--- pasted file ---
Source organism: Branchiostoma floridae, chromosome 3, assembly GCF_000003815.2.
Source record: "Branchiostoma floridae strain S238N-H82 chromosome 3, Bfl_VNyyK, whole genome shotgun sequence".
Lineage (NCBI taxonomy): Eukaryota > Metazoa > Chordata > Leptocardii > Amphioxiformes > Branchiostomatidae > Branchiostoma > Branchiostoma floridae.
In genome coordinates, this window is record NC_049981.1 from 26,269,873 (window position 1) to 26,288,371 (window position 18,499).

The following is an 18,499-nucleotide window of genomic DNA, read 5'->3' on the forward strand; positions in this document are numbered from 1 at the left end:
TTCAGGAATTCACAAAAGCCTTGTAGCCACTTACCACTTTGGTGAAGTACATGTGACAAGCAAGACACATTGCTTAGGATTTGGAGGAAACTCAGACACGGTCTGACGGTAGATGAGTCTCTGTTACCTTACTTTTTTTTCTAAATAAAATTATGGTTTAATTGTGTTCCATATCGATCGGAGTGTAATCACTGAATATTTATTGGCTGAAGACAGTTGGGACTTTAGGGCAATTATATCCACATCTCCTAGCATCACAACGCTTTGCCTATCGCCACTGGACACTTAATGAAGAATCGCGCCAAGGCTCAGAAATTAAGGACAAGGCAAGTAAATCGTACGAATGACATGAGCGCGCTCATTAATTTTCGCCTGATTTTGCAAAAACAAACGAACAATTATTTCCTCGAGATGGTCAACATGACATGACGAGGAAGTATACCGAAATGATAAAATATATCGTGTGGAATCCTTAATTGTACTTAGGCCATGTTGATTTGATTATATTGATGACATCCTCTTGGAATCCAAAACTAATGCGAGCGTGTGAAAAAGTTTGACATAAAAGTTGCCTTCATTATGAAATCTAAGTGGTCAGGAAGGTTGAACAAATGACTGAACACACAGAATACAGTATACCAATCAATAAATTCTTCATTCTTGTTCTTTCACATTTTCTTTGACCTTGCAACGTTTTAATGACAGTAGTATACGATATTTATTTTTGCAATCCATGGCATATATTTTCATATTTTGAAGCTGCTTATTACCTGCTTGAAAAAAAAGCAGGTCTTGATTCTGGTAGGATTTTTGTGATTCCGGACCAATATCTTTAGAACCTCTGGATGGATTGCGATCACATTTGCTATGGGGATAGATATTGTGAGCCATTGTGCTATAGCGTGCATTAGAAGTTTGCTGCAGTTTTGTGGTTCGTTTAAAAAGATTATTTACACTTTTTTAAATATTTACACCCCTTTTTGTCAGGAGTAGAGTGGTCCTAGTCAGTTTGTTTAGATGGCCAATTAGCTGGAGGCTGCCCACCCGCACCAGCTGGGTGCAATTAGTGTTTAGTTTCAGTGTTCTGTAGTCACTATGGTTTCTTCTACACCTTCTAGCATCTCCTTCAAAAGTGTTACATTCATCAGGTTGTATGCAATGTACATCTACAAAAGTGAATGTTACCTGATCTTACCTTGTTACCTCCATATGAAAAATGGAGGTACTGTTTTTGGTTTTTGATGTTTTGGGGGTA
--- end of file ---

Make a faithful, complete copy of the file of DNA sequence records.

Source organism: Branchiostoma floridae, chromosome 3, assembly GCF_000003815.2.
Source record: "Branchiostoma floridae strain S238N-H82 chromosome 3, Bfl_VNyyK, whole genome shotgun sequence".
Lineage (NCBI taxonomy): Eukaryota > Metazoa > Chordata > Leptocardii > Amphioxiformes > Branchiostomatidae > Branchiostoma > Branchiostoma floridae.
In genome coordinates, this window is record NC_049981.1 from 26,269,873 (window position 1) to 26,288,371 (window position 18,499).

The following is an 18,499-nucleotide window of genomic DNA, read 5'->3' on the forward strand; positions in this document are numbered from 1 at the left end:
TTCAGGAATTCACAAAAGCCTTGTAGCCACTTACCACTTTGGTGAAGTACATGTGACAAGCAAGACACATTGCTTAGGATTTGGAGGAAACTCAGACACGGTCTGACGGTAGATGAGTCTCTGTTACCTTACTTTTTTTTCTAAATAAAATTATGGTTTAATTGTGTTCCATATCGATCGGAGTGTAATCACTGAATATTTATTGGCTGAAGACAGTTGGGACTTTAGGGCAATTATATCCACATCTCCTAGCATCACAACGCTTTGCCTATCGCCACTGGACACTTAATGAAGAATCGCGCCAAGGCTCAGAAATTAAGGACAAGGCAAGTAAATCGTACGAATGACATGAGCGCGCTCATTAATTTTCGCCTGATTTTGCAAAAACAAACGAACAATTATTTCCTCGAGATGGTCAACATGACATGACGAGGAAGTATACCGAAATGATAAAATATATCGTGTGGAATCCTTAATTGTACTTAGGCCATGTTGATTTGATTATATTGATGACATCCTCTTGGAATCCAAAACTAATGCGAGCGTGTGAAAAAGTTTGACATAAAAGTTGCCTTCATTATGAAATCTAAGTGGTCAGGAAGGTTGAACAAATGACTGAACACACAGAATACAGTATACCAATCAATAAATTCTTCATTCTTGTTCTTTCACATTTTCTTTGACCTTGCAACGTTTTAATGACAGTAGTATACGATATTTATTTTTGCAATCCATGGCATATATTTTCATATTTTGAAGCTGCTTATTACCTGCTTGAAAAAAAAGCAGGTCTTGATTCTGGTAGGATTTTTGTGATTCCGGACCAATATCTTTAGAACCTCTGGATGGATTGCGATCACATTTGCTATGGGGATAGATATTGTGAGCCATTGTGCTATAGCGTGCATTAGAAGTTTGCTGCAGTTTTGTGGTTCGTTTAAAAAGATTATTTACACTTTTTTAAATATTTACACCCCTTTTTGTCAGGAGTAGAGTGGTCCTAGTCAGTTTGTTTAGATGGCCAATTAGCTGGAGGCTGCCCACCCGCACCAGCTGGGTGCAATTAGTGTTTAGTTTCAGTGTTCTGTAGTCACTATGGTTTCTTCTACACCTTCTAGCATCTCCTTCAAAAGTGTTACATTCATCAGGTTGTATGCAATGTACATCTACAAAAGTGAATGTTACCTGATCTTACCTTGTTACCTCCATATGAAAAATGGAGGTACTGTTTTTGGTTTTTGATGTTTTGGGGGTA